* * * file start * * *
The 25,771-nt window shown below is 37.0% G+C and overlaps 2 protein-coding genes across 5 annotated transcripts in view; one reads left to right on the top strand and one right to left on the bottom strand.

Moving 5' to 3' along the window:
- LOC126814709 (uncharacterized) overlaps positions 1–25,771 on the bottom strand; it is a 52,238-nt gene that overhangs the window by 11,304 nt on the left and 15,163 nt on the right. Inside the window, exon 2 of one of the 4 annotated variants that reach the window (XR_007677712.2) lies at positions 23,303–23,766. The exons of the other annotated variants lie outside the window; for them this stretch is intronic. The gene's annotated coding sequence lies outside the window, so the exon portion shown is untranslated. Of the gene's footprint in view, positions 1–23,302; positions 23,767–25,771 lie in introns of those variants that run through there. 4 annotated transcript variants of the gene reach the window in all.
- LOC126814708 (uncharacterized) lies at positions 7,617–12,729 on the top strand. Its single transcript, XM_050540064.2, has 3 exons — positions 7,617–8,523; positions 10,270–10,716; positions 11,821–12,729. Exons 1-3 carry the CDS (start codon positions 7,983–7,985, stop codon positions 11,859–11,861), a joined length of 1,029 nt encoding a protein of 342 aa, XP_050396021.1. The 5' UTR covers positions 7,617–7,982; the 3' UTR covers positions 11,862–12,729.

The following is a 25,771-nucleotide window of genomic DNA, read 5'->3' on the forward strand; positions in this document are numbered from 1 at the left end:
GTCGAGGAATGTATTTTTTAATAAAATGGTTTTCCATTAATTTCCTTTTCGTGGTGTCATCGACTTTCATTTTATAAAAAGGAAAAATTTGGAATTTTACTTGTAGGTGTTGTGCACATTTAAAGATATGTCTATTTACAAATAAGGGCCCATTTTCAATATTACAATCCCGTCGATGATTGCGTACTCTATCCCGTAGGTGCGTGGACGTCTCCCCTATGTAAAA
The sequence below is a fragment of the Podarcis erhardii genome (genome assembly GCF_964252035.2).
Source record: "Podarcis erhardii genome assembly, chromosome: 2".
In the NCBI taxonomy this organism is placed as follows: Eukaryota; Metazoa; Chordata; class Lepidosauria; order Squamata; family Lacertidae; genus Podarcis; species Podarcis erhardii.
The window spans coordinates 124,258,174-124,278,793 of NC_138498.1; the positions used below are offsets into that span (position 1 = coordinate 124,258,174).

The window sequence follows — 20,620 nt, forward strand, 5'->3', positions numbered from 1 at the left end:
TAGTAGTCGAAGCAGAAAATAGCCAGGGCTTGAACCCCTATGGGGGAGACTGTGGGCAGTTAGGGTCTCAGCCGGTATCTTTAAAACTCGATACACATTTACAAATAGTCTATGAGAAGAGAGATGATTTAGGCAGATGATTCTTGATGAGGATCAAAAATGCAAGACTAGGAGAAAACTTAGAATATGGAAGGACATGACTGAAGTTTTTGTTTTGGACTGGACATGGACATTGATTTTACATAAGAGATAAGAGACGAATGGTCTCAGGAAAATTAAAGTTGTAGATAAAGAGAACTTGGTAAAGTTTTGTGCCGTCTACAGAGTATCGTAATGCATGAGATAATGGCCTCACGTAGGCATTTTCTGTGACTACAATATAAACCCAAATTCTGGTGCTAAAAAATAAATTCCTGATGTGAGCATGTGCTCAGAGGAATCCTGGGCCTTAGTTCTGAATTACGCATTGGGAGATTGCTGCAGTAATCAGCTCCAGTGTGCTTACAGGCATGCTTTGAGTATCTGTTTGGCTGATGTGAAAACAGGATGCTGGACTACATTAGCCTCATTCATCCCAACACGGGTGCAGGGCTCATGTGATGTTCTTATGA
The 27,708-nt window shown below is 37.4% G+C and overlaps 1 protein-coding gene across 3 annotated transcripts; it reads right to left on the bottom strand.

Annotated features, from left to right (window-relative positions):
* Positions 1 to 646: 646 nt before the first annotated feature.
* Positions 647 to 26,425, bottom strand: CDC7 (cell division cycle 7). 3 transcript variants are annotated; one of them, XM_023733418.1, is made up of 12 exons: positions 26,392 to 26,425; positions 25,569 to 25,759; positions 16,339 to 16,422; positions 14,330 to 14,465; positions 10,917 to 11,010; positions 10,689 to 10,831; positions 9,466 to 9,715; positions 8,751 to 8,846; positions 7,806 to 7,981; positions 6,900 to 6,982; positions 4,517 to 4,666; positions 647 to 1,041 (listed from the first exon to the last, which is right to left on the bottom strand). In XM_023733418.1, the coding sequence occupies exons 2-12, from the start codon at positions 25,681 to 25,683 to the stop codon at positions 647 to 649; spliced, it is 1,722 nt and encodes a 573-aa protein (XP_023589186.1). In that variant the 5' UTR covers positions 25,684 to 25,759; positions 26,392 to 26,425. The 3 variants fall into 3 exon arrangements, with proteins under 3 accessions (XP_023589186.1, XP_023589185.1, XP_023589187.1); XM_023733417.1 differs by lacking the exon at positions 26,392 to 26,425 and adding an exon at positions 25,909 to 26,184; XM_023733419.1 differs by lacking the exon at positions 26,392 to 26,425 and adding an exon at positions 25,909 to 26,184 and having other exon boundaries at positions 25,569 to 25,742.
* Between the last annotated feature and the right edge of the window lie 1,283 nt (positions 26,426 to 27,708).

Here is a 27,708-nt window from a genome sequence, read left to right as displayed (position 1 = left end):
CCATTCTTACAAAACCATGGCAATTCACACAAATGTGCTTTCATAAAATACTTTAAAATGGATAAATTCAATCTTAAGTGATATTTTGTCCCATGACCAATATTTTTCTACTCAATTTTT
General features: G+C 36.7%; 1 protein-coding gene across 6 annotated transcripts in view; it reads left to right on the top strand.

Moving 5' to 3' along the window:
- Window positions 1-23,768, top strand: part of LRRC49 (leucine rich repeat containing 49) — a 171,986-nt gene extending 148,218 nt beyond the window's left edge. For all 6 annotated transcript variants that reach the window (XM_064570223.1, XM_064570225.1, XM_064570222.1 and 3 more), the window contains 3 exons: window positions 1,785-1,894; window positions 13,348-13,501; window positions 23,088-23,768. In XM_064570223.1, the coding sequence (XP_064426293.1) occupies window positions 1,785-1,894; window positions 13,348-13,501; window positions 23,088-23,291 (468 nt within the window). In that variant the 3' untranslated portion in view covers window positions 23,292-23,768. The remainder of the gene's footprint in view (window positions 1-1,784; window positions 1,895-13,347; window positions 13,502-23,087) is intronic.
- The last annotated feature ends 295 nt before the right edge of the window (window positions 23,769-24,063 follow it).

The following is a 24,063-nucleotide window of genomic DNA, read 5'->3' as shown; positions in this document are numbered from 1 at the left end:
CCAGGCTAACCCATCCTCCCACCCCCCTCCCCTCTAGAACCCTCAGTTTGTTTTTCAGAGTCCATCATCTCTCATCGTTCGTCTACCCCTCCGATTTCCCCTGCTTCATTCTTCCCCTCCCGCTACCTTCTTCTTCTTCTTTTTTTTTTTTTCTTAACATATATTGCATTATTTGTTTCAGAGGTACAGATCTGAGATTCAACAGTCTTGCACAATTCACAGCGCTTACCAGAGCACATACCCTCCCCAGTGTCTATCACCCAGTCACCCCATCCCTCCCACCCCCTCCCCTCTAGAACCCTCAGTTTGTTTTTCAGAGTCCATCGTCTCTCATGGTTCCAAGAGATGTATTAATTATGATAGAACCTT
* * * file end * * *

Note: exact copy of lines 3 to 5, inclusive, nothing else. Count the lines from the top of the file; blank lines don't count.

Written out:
- LOC126814709 (uncharacterized) overlaps positions 1–25,771 on the bottom strand; it is a 52,238-nt gene that overhangs the window by 11,304 nt on the left and 15,163 nt on the right. Inside the window, exon 2 of one of the 4 annotated variants that reach the window (XR_007677712.2) lies at positions 23,303–23,766. The exons of the other annotated variants lie outside the window; for them this stretch is intronic. The gene's annotated coding sequence lies outside the window, so the exon portion shown is untranslated. Of the gene's footprint in view, positions 1–23,302; positions 23,767–25,771 lie in introns of those variants that run through there. 4 annotated transcript variants of the gene reach the window in all.
- LOC126814708 (uncharacterized) lies at positions 7,617–12,729 on the top strand. Its single transcript, XM_050540064.2, has 3 exons — positions 7,617–8,523; positions 10,270–10,716; positions 11,821–12,729. Exons 1-3 carry the CDS (start codon positions 7,983–7,985, stop codon positions 11,859–11,861), a joined length of 1,029 nt encoding a protein of 342 aa, XP_050396021.1. The 5' UTR covers positions 7,617–7,982; the 3' UTR covers positions 11,862–12,729.

The following is a 25,771-nucleotide window of genomic DNA, read 5'->3' on the forward strand; positions in this document are numbered from 1 at the left end: